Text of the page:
On January 10, Barack Obama delivered a farewell speech - the traditional treatment, during which the outgoing US President is summing up his stay in office and proclaims a last farewell with American citizens. Obama's speech lasted more than 50 minutes; he hadn't enumerated his achievements but spoke a lot about the threats to be faced by the country in the coming years.

Fewer numbers - more prospects

Numbers linked with the economic growth during Obama's presidential term were not mentioned in his speech. Avoiding statistics and specifics, he emphasised the global and inner achievements of the country.

"If I had told you eight years ago that America would reverse a great recession, reboot our auto industry, and unleash the longest stretch of job creation in our history…if I had told you that we would open up a new chapter with the Cuban people, shut down Iran’s nuclear weapons program without firing a shot, and take out the mastermind of 9/11…if I had told you that we would win marriage equality, and secure the right to health insurance for another 20 million of our fellow citizens – you might have said our sights were set a little too high"- Obama said.

When Obama was sworn in January 2009, the US unemployment rate was the highest since 1983 - 9.9%, but at the end of his tenure, the percentage was 4.7%.

Total 15.8 million jobs have been offered since the beginning of 2010. The US economy had recovered from the economic crisis and strengthened their social positions.

“But that’s what we did. That’s what you did. You were the change. You answered people’s hopes, and because of you, by almost every measure, America is a better, stronger place than it was when we started.”

Threats to democracy and the United States

Most of his speech, Obama devoted to social issues, which, in his opinion, America must solve next and listed the threats to prosperity and democracy of the United States.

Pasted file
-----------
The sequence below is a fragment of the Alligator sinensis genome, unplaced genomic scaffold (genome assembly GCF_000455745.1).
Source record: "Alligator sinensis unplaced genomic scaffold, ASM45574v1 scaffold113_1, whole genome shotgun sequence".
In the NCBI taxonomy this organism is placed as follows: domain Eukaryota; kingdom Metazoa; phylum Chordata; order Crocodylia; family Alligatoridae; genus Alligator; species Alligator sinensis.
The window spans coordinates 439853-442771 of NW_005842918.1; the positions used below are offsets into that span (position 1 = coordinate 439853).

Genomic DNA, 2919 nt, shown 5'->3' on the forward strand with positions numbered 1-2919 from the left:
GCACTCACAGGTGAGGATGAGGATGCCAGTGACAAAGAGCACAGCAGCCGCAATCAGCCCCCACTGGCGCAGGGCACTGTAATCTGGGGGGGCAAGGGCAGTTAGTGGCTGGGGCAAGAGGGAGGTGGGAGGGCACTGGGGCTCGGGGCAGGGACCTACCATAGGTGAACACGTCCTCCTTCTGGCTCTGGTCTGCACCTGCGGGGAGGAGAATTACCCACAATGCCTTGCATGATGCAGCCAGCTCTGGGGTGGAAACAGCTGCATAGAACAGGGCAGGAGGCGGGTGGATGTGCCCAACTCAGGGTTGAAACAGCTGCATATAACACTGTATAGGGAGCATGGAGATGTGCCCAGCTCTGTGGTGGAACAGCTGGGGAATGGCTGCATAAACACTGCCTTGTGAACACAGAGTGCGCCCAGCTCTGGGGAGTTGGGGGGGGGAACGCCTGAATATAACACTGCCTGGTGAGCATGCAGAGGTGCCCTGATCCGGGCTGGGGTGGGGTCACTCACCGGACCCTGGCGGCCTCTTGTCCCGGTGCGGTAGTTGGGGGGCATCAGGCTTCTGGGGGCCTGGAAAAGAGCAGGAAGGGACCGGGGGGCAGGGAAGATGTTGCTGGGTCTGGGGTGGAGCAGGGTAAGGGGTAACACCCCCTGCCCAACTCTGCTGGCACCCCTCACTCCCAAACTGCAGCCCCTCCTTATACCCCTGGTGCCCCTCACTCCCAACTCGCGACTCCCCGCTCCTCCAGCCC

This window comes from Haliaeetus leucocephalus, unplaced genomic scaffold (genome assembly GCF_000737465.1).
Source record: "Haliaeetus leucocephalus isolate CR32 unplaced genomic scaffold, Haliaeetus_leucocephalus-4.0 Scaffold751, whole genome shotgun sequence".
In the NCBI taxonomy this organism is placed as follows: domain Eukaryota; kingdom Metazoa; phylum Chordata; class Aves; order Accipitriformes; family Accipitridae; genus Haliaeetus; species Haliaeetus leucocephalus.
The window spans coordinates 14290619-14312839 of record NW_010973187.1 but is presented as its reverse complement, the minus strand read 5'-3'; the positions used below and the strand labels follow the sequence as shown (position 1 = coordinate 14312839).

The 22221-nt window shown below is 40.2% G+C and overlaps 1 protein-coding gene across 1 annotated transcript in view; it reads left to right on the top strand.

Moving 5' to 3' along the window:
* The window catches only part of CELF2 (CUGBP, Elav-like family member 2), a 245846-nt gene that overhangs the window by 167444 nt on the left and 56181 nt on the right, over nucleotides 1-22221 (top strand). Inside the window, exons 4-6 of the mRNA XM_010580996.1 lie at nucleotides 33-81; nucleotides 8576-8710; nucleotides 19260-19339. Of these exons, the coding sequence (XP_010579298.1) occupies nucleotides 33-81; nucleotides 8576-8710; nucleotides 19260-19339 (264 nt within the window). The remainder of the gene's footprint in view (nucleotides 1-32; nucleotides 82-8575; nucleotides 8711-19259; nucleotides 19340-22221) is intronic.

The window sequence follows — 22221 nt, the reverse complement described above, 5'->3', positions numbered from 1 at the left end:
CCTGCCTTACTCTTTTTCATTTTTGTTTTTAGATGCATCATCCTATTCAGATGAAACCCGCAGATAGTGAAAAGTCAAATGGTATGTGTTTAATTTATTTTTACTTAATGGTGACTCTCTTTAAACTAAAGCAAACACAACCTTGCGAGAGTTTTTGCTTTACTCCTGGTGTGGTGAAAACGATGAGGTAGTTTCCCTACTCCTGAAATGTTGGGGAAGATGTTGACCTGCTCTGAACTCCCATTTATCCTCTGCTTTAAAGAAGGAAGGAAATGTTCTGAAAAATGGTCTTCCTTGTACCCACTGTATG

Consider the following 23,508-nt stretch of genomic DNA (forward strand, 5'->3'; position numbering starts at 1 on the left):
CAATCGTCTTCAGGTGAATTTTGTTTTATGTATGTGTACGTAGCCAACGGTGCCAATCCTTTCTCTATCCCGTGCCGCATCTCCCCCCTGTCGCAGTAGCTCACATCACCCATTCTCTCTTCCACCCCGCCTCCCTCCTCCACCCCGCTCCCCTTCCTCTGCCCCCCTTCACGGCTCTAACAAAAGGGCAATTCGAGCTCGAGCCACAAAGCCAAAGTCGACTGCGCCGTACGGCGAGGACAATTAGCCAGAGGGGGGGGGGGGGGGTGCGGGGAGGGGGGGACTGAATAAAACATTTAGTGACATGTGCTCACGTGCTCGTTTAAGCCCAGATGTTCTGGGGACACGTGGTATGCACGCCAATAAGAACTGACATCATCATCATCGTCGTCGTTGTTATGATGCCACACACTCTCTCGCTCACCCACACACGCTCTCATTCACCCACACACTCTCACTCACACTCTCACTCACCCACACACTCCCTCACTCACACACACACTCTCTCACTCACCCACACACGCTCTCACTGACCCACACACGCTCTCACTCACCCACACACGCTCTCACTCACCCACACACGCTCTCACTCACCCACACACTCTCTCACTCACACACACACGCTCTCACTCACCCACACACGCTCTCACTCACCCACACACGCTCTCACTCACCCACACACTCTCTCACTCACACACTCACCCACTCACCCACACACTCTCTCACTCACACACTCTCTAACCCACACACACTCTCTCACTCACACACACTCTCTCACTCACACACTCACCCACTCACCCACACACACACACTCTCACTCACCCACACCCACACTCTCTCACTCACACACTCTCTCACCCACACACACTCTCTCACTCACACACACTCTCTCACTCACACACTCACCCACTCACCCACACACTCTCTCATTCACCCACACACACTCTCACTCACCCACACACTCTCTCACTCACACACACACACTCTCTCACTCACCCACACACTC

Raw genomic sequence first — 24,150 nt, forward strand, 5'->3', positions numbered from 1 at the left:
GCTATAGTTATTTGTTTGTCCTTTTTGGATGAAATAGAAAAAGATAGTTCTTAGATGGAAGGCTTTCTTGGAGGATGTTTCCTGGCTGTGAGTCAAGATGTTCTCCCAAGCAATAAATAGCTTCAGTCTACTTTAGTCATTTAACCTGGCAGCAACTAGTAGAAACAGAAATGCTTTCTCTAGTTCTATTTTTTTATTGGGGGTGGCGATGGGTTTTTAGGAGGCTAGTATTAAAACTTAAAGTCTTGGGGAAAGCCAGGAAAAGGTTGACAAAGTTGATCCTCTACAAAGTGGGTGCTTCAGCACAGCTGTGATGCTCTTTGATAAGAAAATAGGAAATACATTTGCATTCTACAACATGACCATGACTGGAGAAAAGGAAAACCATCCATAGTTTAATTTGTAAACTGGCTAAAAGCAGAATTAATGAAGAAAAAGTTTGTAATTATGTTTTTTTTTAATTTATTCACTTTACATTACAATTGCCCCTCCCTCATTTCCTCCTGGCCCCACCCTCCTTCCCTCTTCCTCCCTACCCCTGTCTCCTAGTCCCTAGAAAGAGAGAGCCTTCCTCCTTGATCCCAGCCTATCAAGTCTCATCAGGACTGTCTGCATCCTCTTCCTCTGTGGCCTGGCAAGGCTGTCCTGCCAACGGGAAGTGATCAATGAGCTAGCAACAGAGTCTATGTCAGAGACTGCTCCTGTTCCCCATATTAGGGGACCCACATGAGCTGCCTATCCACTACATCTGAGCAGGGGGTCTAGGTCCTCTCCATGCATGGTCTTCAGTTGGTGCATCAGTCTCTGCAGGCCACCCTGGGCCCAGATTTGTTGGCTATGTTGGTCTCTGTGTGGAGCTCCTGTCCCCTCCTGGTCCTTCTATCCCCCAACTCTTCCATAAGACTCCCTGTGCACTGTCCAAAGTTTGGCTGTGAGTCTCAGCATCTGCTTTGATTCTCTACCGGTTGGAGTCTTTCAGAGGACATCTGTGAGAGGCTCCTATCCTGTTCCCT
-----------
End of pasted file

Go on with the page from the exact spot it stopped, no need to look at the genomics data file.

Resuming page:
According to the president, these five threats: economic inequality, racial tension and polarisation of society, external threats and obsolescence of democratic institutions. In the speech itself, Obama asked Americans to be active and conscious citizens - and not only at election time.

"If you’re tired of arguing with strangers on the internet, try to talk with one in real life.

If something needs fixing, lace up your shoes and do some organizing. If you’re disappointed by your elected officials, grab a clipboard, get some signatures, and run for office yourself. Show up. Dive in. Persevere. Sometimes you’ll win. Sometimes you’ll lose."

Obama spoke about the protection of cultural values of the American society and the world in general, appealing to the ideas of the United States and ‘founding fathers', drawing attention to a number of problems with democracy in the country. The Head of State noted that the reevaluation of democracy and the neglecting of the laws leads to civil and international wars.

External threats

The main external threats Obama called terrorism and authoritarian regimes.

They "represent fear of change; the fear of people who look or speak or pray differently; a contempt for the rule of law that holds leaders accountable; an intolerance of dissent and free thought."

The threats to world order, according to Obama, are fanatics who claim to speak on behalf of Islam, and autocrats in foreign capitals, "who see free markets, open democracies, and civil society itself as a threat to their power."

Almost nothing was said about Donald Trump

Barack Obama mentioned only once the newly-elected US President - when speaking of the need to ensure peace and quiet transfer of power.

trump criticism was present in the speech clandestinely, when Obama spoke of the need to fight for equality, condemned discrimination against Muslims, talked about ways to combat global warming in the United States or the future of health care reform.